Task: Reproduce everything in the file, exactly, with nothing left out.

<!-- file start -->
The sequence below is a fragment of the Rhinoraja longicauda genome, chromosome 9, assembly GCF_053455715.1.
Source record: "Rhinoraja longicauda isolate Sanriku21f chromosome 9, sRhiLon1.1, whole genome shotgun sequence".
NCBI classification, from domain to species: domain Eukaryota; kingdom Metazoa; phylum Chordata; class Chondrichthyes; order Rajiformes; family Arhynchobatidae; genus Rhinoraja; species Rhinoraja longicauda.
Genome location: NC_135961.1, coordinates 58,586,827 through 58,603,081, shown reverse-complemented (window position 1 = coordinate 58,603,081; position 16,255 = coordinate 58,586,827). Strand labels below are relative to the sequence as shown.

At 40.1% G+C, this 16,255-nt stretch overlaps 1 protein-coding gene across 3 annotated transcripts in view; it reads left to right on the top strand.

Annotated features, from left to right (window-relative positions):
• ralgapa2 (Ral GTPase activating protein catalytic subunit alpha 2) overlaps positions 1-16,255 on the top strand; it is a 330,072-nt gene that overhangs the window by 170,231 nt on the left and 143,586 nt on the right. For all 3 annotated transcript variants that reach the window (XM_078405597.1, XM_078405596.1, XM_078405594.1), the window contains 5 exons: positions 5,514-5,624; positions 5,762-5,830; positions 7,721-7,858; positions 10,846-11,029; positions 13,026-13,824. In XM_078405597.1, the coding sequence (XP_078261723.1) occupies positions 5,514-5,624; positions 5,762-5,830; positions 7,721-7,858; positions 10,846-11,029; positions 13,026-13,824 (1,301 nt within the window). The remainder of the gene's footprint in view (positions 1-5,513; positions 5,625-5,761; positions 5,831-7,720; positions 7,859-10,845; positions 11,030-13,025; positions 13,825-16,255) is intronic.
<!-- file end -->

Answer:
The sequence below is a fragment of the Rhinoraja longicauda genome, chromosome 9, assembly GCF_053455715.1.
Source record: "Rhinoraja longicauda isolate Sanriku21f chromosome 9, sRhiLon1.1, whole genome shotgun sequence".
NCBI classification, from domain to species: domain Eukaryota; kingdom Metazoa; phylum Chordata; class Chondrichthyes; order Rajiformes; family Arhynchobatidae; genus Rhinoraja; species Rhinoraja longicauda.
Genome location: NC_135961.1, coordinates 58,586,827 through 58,603,081, shown reverse-complemented (window position 1 = coordinate 58,603,081; position 16,255 = coordinate 58,586,827). Strand labels below are relative to the sequence as shown.

At 40.1% G+C, this 16,255-nt stretch overlaps 1 protein-coding gene across 3 annotated transcripts in view; it reads left to right on the top strand.

Annotated features, from left to right (window-relative positions):
• ralgapa2 (Ral GTPase activating protein catalytic subunit alpha 2) overlaps positions 1-16,255 on the top strand; it is a 330,072-nt gene that overhangs the window by 170,231 nt on the left and 143,586 nt on the right. For all 3 annotated transcript variants that reach the window (XM_078405597.1, XM_078405596.1, XM_078405594.1), the window contains 5 exons: positions 5,514-5,624; positions 5,762-5,830; positions 7,721-7,858; positions 10,846-11,029; positions 13,026-13,824. In XM_078405597.1, the coding sequence (XP_078261723.1) occupies positions 5,514-5,624; positions 5,762-5,830; positions 7,721-7,858; positions 10,846-11,029; positions 13,026-13,824 (1,301 nt within the window). The remainder of the gene's footprint in view (positions 1-5,513; positions 5,625-5,761; positions 5,831-7,720; positions 7,859-10,845; positions 11,030-13,025; positions 13,825-16,255) is intronic.